- Check in advance if your recruitment process is accessible, including your on-line process.
- Have a process in place to work out the adjustments required and to implement them.
- Provide a helpline and/or email address for people to contact for support or information on reasonable adjustments throughout your selection process.
- When using assessments, check with the test provider if they present any barriers for disabled applicants. It is recommended to only use a test provider who can provide advice and support on reasonable adjustments.
- For our assessments contact Talent Assessment Support, which can provide more information to help you prepare ahead of the assessment date.
What Can I Ask Job Applicants?
Ask if they need reasonable adjustments to take part in the recruitment process. Given the restriction on asking pre-employment health or disability-related questions, make it clear to applicants that the only reason you are asking is to make sure that you remove any barriers during the recruitment process. In these cases, you should only use their answers for working out the adjustments they need and whether these are reasonable. If you used the fact that the person needed reasonable adjustments as a reason not to take them further into the recruitment process, this would be unlawful discrimination.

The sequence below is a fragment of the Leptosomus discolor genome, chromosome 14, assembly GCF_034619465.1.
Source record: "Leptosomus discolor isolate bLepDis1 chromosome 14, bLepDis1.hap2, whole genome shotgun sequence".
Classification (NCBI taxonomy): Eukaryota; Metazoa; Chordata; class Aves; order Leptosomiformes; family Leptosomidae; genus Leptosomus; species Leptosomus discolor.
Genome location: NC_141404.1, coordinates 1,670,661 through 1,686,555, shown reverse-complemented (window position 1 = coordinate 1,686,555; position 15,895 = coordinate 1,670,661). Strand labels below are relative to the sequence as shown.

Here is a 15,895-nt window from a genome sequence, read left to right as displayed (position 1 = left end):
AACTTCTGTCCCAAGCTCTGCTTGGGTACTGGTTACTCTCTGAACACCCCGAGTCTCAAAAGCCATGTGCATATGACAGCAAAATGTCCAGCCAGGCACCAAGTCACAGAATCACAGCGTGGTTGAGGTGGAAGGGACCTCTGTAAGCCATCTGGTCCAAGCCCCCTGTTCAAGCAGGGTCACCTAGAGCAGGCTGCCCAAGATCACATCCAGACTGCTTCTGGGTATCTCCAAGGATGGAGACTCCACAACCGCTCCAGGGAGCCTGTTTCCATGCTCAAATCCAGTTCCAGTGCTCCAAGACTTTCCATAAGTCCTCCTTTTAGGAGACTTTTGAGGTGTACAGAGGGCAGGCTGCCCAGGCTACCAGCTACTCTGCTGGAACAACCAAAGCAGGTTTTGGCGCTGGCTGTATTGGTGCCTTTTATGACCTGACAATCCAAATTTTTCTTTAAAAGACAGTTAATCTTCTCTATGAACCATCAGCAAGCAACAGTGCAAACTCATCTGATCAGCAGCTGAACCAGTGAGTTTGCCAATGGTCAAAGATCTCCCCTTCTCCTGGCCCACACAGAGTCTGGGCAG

It should also be made clear that applicants are under no obligation to inform you of a disability if they do not wish to share that information. In all cases you should ensure that you have received all the advice you need including, but not limited to, legal advice in the event of uncertainty.
If a job applicant does not ask for adjustments in advance but turns out to need them, you must still make them, although what is reasonable in these circumstances may be different from what would be reasonable with more notice. You must not hold the fact that you have to make last minute adjustments against the applicant. It is really important to ensure you promote your commitment to reasonable adjustments throughout the recruitment process and keep checking back with the candidate to avoid this situation.
Reasonable Adjustment Options
Reasonable adjustment options should be limited only by your imagination and the term “reasonable”. Depending on your choice of test provider you will usually have a choice of reasonable adjustment options to consider and discuss with the candidate, as in the case of the SHL product range. In many cases, the best option will be a blended approach combining a number of adjustments to achieve your end goal of providing the candidate with a suitable reasonable adjustment.
Reasonable adjustments can involve one or more of the following:
- Changing the way things are done
- Changing physical features
- Providing additional equipment, sometimes referred to as auxiliary aids
If a candidate cannot access an assessment, as reasonable adjustments cannot be made, and alternative methods of assessment are offered, you may need to contact our support or your test provider to get help and support on how to interpret and compare his or her results with those of the other applicants.